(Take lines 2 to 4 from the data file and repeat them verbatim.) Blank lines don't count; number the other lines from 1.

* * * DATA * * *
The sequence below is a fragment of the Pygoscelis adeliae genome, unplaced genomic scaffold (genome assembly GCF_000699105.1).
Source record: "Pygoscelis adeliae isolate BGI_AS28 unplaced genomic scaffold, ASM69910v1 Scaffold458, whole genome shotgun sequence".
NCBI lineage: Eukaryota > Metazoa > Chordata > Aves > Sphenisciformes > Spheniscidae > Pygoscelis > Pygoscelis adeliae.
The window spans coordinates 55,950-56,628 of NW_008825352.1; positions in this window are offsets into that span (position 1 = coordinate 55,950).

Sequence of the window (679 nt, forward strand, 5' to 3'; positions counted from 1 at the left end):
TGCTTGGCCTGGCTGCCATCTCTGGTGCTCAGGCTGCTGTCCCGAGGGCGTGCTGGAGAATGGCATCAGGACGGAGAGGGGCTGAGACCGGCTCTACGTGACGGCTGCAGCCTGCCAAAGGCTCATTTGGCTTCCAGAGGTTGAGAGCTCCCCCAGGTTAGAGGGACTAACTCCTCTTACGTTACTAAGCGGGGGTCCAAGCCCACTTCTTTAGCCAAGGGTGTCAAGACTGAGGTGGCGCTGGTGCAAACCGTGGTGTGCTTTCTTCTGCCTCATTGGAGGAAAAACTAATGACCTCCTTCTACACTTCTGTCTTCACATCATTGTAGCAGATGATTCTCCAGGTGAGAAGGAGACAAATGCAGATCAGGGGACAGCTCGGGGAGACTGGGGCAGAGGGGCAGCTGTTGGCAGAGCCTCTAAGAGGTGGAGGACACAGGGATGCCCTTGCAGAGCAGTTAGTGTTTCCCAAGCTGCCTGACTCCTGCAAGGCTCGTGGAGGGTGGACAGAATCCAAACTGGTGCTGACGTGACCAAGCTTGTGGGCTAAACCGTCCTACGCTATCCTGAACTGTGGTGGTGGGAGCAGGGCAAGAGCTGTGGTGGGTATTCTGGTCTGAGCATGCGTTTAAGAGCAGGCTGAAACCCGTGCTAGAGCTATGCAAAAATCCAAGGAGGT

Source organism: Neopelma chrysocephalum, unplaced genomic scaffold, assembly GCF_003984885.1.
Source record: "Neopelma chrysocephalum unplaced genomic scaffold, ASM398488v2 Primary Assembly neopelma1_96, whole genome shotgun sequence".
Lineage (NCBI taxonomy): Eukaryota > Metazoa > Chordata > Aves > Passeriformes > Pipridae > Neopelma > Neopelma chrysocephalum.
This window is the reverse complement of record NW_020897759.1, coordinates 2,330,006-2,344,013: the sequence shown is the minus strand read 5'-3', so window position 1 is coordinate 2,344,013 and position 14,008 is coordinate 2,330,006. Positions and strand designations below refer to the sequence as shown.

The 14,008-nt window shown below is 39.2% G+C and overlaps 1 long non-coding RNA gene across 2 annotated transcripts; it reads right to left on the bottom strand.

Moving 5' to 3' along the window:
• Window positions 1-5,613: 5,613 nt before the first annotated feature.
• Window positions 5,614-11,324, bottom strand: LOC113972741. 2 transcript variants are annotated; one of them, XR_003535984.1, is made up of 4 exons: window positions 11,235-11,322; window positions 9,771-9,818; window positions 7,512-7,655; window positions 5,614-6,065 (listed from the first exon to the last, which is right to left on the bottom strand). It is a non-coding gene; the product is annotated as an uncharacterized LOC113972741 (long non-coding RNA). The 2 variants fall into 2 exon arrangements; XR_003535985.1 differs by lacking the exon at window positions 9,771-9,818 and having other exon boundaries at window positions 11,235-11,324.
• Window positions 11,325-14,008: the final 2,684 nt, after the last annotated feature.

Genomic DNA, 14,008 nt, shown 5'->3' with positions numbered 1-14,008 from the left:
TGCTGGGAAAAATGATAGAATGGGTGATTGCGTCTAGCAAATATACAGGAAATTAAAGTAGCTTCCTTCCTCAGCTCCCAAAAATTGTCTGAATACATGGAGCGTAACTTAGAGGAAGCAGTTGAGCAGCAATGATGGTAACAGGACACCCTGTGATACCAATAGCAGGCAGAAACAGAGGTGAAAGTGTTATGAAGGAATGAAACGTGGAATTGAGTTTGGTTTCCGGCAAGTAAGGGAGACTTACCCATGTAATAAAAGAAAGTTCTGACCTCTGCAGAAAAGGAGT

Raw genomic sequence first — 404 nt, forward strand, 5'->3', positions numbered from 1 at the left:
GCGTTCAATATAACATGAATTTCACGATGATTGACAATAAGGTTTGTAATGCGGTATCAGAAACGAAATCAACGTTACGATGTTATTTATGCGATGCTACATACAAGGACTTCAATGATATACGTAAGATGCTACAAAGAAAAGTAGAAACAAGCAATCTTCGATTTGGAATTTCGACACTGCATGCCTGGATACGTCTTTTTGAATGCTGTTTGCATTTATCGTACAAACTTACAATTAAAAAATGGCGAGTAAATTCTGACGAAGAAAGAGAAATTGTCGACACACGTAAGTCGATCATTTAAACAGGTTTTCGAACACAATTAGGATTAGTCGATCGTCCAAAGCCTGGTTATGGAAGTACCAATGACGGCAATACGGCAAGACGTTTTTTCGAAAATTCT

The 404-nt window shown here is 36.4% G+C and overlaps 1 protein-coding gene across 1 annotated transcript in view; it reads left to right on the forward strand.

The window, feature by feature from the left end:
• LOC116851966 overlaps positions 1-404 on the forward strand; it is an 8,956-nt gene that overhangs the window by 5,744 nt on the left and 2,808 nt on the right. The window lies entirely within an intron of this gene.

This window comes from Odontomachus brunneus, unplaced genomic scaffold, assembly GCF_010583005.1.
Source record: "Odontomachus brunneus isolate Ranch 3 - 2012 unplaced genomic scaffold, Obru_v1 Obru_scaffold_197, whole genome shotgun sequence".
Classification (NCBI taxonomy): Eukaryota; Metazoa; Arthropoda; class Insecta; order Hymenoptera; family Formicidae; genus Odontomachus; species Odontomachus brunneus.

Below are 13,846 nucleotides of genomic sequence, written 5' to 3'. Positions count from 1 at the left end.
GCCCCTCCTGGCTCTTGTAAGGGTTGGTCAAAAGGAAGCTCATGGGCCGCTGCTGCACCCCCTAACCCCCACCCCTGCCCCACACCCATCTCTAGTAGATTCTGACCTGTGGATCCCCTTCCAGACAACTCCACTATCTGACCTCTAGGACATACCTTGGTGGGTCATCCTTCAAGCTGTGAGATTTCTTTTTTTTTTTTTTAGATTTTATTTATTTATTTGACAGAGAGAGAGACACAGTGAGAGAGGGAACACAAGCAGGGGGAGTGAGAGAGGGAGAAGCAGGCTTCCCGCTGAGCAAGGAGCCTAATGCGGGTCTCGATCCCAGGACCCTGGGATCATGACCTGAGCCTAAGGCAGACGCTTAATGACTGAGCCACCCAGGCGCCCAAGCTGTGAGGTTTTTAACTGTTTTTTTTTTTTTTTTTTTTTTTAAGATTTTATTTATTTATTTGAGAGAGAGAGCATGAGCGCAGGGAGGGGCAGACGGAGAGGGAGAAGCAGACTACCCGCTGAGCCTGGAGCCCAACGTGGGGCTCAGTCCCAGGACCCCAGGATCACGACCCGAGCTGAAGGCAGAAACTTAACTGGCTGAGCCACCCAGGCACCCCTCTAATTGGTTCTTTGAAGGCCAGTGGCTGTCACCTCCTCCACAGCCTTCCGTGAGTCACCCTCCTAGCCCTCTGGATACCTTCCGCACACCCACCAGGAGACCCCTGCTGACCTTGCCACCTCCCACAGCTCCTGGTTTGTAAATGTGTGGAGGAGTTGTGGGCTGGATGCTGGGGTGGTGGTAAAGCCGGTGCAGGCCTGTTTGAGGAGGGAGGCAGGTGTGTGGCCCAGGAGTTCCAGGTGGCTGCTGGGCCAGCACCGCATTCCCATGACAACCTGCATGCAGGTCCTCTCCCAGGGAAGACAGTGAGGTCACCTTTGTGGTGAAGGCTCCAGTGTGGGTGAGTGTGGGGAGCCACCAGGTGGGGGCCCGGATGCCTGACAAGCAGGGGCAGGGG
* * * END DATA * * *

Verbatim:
Source record: "Pygoscelis adeliae isolate BGI_AS28 unplaced genomic scaffold, ASM69910v1 Scaffold458, whole genome shotgun sequence".
NCBI lineage: Eukaryota > Metazoa > Chordata > Aves > Sphenisciformes > Spheniscidae > Pygoscelis > Pygoscelis adeliae.
The window spans coordinates 55,950-56,628 of NW_008825352.1; positions in this window are offsets into that span (position 1 = coordinate 55,950).